Nonfiction > Henry Craik, ed. > English Prose > Vol. III. Seventeenth Century
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Henry Craik, ed.  English Prose.  1916.
Vol. III. Seventeenth Century
 
Critical Introduction by Henry Craik
Jonathan Swift (1667–1745)
 
[Jonathan Swift was born in Ireland, of English parents, on the 30th of November 1667. He received his education chiefly in Ireland; and after more than one period of prolonged residence in the house of Sir William Temple, he took orders in the Church of Ireland, and became Vicar of Laracor. His first literary attempts were poems in the involved style which had become usual from the current imitation of the Pindaric Ode; and after an essay in political pamphleteering, he published (anonymously) the Tale of a Tub and the Battle of the Books in 1704. Soon after he became immersed in politics; for a short time an ally of the Whigs, but eventually as the close ally of the Tory ministry, and the defender of the Church. Before the fall of Queen Anne’s last ministry he was appointed Dean of St. Patrick’s, Dublin, and his influence was before long felt as Irish patriot, and as defender of the rights of Ireland against the ministry of Walpole (in the Drapier Letters and other pamphlets). In 1726 he published (also anonymously) Gulliver’s Travels; and the remainder of his many works consists of occasional pieces of sarcastic humour and of political invective. After his first poetical attempts in the Pindaric kind, his verses also were inspired only by sarcasm, humour, and invective. He died, after a long period of apathy and mental decay, in 1745.]  1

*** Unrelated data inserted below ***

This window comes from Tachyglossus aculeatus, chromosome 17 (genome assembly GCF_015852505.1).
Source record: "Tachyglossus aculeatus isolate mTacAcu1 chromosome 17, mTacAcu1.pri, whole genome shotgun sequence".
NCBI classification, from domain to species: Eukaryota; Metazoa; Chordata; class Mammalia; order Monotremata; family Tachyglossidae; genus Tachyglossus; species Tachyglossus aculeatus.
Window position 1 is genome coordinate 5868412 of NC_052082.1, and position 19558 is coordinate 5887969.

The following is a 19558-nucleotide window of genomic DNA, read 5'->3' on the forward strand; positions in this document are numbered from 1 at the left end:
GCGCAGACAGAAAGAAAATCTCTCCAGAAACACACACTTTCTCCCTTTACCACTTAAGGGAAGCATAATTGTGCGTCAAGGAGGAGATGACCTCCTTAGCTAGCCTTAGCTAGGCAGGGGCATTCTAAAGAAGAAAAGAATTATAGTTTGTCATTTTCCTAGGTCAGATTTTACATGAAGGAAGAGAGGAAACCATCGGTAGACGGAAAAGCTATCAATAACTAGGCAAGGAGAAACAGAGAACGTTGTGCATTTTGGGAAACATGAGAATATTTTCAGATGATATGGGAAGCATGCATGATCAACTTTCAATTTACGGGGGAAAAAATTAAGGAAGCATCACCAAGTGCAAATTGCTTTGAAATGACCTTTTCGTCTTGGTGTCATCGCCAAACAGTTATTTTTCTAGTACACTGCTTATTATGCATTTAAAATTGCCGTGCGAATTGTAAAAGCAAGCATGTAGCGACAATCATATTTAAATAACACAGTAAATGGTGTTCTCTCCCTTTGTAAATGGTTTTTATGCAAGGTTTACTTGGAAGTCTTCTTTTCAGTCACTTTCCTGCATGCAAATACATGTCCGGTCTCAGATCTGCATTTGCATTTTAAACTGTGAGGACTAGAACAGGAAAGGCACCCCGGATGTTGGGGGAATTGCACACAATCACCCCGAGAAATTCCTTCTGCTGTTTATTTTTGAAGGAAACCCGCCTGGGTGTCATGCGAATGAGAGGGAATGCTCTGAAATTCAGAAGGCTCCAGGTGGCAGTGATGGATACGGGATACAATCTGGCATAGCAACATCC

“PROPER words, in proper places, make the true definition of a style.” This is Swift’s own maxim in his Letter to a Young Clergyman, dated 1719. It has the common defect of such apophthegms, that we are left to interpret it each in his own way. But Swift has developed his views upon style with some fulness in several passages; and from these we can gather what his ideal was, although it is only natural that a genius such as his refused in practice to be bound very strictly by his own theories. In the Tatler for 28th September 1710 he commented severely upon the defects of contemporary prose—the mutilation of words and syllables, the introduction of what we should now call slang, and the sacrifice of dignity, taste, and orderly arrangement to caprice, affectation, and ever-changing fashion. He elaborated this more fully in his Letter to the Lord Treasurer (Lord Oxford) of the following year, in which he urged the minister to use his influence to check the vulgarising of our language, by founding an academy which should be empowered to regulate and fix the language, and preserve it against the changing whims of fashion. The project was a strange one, and it may be doubted whether there is not something of irony in Swift’s advocacy of it; but his hatred of the absurd straining after originality, which succeeded only in attaining to an affected oddity and eccentricity, was not only serious and earnest, but was of a piece with the whole body of Swift’s thought and taste. In both these pieces he points to the prose of the Elizabethan age as the most perfect type. Its distinctive mark he asserts to have been its simplicity—“The best and truest ornament of most things in human life,” or, as he repeats in the Letter to the Young Clergyman, “That simplicity without which no human performance can arrive to any great perfection.” As instances of this perfection he adduces Parsons the Jesuit and Hooker, and he contrasts them with the over-elaboration which was distinctive of the following age. Repeatedly he urges this as the first and most essential quality in good prose, and he found the excellence of the prose writers of the reign of Charles I. to be due to their having recovered for a few years some of the simplicity which marked the Elizabethan age. Clarendon was warmly admired by Swift, and was in great measure his model in his chief historical work, the Memoirs of the Last Four Years of the Queen, and he tells with approval of Lord Falkland’s practice of testing the intelligibility of a word by consulting a servant, and being guided “by her judgment whether to receive or reject it.” There is another passage—this time from Mrs. Pilkington’s Memoirs—which helps us to understand Swift’s conception of good prose. “I would have every man write his own English,” said the Dean to Mrs. Pilkington; and when she assented, he followed up his dictum by asking her to explain it. “Not to confine one’s self to a set of phrases, as some of our ancient English historians, Camden in particular, seems to have done, but to make use of such words as naturally occur on the subject.” It was thus that Mrs. Pilkington represents herself to have replied. Swift seems to have approved the interpretation, and we may reasonably guess that he had given Mrs. Pilkington some help towards it.  2